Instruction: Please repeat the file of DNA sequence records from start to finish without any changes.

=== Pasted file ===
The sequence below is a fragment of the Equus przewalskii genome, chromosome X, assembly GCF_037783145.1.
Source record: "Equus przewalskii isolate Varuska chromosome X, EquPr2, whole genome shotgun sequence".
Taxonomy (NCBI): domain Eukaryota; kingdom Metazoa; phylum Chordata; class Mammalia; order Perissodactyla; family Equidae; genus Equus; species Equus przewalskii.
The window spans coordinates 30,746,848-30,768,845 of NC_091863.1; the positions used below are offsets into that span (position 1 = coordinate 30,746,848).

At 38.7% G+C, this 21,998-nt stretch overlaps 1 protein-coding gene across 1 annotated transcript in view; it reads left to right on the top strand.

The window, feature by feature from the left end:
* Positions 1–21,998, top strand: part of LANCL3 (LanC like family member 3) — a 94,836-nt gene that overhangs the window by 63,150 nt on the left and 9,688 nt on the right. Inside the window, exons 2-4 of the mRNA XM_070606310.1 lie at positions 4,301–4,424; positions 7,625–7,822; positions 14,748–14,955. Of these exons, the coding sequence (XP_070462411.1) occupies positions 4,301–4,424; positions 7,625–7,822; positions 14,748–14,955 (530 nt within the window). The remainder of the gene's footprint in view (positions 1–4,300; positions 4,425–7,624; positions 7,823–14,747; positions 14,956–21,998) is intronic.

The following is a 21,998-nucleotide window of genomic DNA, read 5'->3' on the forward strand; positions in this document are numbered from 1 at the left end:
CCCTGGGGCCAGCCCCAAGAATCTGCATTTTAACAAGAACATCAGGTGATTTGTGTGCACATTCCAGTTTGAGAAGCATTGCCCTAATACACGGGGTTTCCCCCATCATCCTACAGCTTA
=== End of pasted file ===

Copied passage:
The sequence below is a fragment of the Equus przewalskii genome, chromosome X, assembly GCF_037783145.1.
Source record: "Equus przewalskii isolate Varuska chromosome X, EquPr2, whole genome shotgun sequence".
Taxonomy (NCBI): domain Eukaryota; kingdom Metazoa; phylum Chordata; class Mammalia; order Perissodactyla; family Equidae; genus Equus; species Equus przewalskii.
The window spans coordinates 30,746,848-30,768,845 of NC_091863.1; the positions used below are offsets into that span (position 1 = coordinate 30,746,848).

At 38.7% G+C, this 21,998-nt stretch overlaps 1 protein-coding gene across 1 annotated transcript in view; it reads left to right on the top strand.

The window, feature by feature from the left end:
* Positions 1–21,998, top strand: part of LANCL3 (LanC like family member 3) — a 94,836-nt gene that overhangs the window by 63,150 nt on the left and 9,688 nt on the right. Inside the window, exons 2-4 of the mRNA XM_070606310.1 lie at positions 4,301–4,424; positions 7,625–7,822; positions 14,748–14,955. Of these exons, the coding sequence (XP_070462411.1) occupies positions 4,301–4,424; positions 7,625–7,822; positions 14,748–14,955 (530 nt within the window). The remainder of the gene's footprint in view (positions 1–4,300; positions 4,425–7,624; positions 7,823–14,747; positions 14,956–21,998) is intronic.

The following is a 21,998-nucleotide window of genomic DNA, read 5'->3' on the forward strand; positions in this document are numbered from 1 at the left end:
CCCTGGGGCCAGCCCCAAGAATCTGCATTTTAACAAGAACATCAGGTGATTTGTGTGCACATTCCAGTTTGAGAAGCATTGCCCTAATACACGGGGTTTCCCCCATCATCCTACAGCTTA